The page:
The LDA History Curriculum intends to inspire pupils’ curiosity to gain knowledge of the key events and people that have shaped the history of Britain and the wider world.
The History curriculum at Lord Derby Academy builds on the National Curriculum. At LDA, the curriculum is designed to increase pupils’ understanding and curiosity of how history, the study of the past affects the world around us. Pupils are taught how history is both personal and global and how people continually make history through thoughts, words and actions. Throughout Key Stage 3, pupils gain an understanding of how our own world works through the study of the past and why things happen.
Throughout years 7, 8 and 9 pupils will gain a rich knowledge of key events which have shaped Britain and the wider world from 1066 to the modern day. The LDA Curriculum is designed to enable pupils to build up a picture of the evidence that has been left behind from events which they have not experienced first-hand. Pupils learn how to ask questions skilfully, understanding causes and consequences of events, significance of individuals and the extent of change. Through the study of themes such as power, revolution and conflict, pupils learn how history is interpreted in various ways and how to recognise and understand different views. Teaching equips pupils to develop empathy, understand the actions and achievements of others, put forward and argue a case and use evidence to draw conclusions and make judgements.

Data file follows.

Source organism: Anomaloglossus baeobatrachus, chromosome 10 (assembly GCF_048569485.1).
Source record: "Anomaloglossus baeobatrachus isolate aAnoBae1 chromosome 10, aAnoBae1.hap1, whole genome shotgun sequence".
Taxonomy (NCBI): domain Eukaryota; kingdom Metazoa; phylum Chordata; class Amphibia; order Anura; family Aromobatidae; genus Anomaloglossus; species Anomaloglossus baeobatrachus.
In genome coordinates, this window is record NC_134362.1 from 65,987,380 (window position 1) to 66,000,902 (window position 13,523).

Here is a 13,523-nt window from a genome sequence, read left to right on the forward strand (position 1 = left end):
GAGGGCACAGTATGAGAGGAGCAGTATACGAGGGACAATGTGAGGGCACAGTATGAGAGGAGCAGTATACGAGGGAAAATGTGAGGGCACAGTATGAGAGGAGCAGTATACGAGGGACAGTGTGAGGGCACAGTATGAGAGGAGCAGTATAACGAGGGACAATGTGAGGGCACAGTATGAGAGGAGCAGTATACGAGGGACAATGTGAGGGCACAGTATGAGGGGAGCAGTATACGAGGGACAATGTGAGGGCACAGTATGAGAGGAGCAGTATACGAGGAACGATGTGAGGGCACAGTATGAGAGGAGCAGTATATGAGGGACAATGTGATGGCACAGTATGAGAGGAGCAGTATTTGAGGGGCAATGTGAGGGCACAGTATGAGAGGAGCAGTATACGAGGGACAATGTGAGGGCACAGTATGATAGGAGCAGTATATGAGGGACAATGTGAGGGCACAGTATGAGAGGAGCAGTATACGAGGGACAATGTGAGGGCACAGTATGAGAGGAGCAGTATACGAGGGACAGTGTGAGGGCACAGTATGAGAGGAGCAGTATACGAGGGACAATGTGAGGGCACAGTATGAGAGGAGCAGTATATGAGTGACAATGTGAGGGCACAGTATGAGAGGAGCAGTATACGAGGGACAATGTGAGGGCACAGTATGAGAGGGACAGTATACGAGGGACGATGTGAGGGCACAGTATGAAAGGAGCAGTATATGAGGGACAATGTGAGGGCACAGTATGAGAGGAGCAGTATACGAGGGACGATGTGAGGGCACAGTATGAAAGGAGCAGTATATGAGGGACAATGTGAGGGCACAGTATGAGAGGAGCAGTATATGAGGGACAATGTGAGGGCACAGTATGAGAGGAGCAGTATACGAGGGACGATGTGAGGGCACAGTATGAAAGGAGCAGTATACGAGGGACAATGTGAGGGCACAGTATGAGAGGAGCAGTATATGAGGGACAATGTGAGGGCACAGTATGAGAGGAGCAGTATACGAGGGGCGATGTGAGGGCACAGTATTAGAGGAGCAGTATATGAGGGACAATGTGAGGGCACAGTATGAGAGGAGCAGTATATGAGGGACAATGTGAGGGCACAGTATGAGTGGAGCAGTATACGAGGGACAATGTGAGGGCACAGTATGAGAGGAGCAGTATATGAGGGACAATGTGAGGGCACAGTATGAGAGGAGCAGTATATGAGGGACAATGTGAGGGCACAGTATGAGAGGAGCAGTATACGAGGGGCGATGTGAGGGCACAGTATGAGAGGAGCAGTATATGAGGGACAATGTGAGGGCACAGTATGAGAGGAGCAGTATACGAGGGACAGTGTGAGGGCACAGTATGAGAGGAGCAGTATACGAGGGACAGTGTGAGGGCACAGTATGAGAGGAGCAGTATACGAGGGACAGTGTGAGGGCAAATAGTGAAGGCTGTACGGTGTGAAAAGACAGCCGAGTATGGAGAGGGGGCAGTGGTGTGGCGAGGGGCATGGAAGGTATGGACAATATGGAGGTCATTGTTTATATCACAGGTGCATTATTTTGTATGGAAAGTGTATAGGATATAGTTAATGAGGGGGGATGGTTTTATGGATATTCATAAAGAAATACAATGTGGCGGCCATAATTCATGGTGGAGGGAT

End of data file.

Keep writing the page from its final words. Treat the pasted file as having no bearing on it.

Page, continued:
Click here to view the History Curriculum Pathway.
LDA History Curriculum Model 2022-2023
In KS3 pupils will experience one or two lessons of History per week.
Rationale: Year 7 History is based around the theme of power. Pupils begin their study of history by investigating How the Normans conquered England, with a focus on the second order concept of causation. Particular emphasis is given to why William of Normandy won the Battle of Hastings and his subsequent control of England. The significance of powerful individuals is explored further in the next topic which looks at What the life of Mansa Musa can reveal about Medieval Mali? which also allows a comparison of European and African societies. Pupils are then introduced to the second order concept of change with their study of how the Black Death affected the balance of power in medieval society. The role of the historian in using evidence to make sense of the past is explored in the enquiry What can we learn about the reign of Henry VIII from what the Tudors left behind? The study of the reign of Henry VIII’s children develops the link between power and religion and allows pupils to explain the causes of the Religious Rollercoaster that took place during the Tudor period. Finally, pupils grapple with why historians have different interpretations of the meaning and significance of various Portraits of Elizabeth I.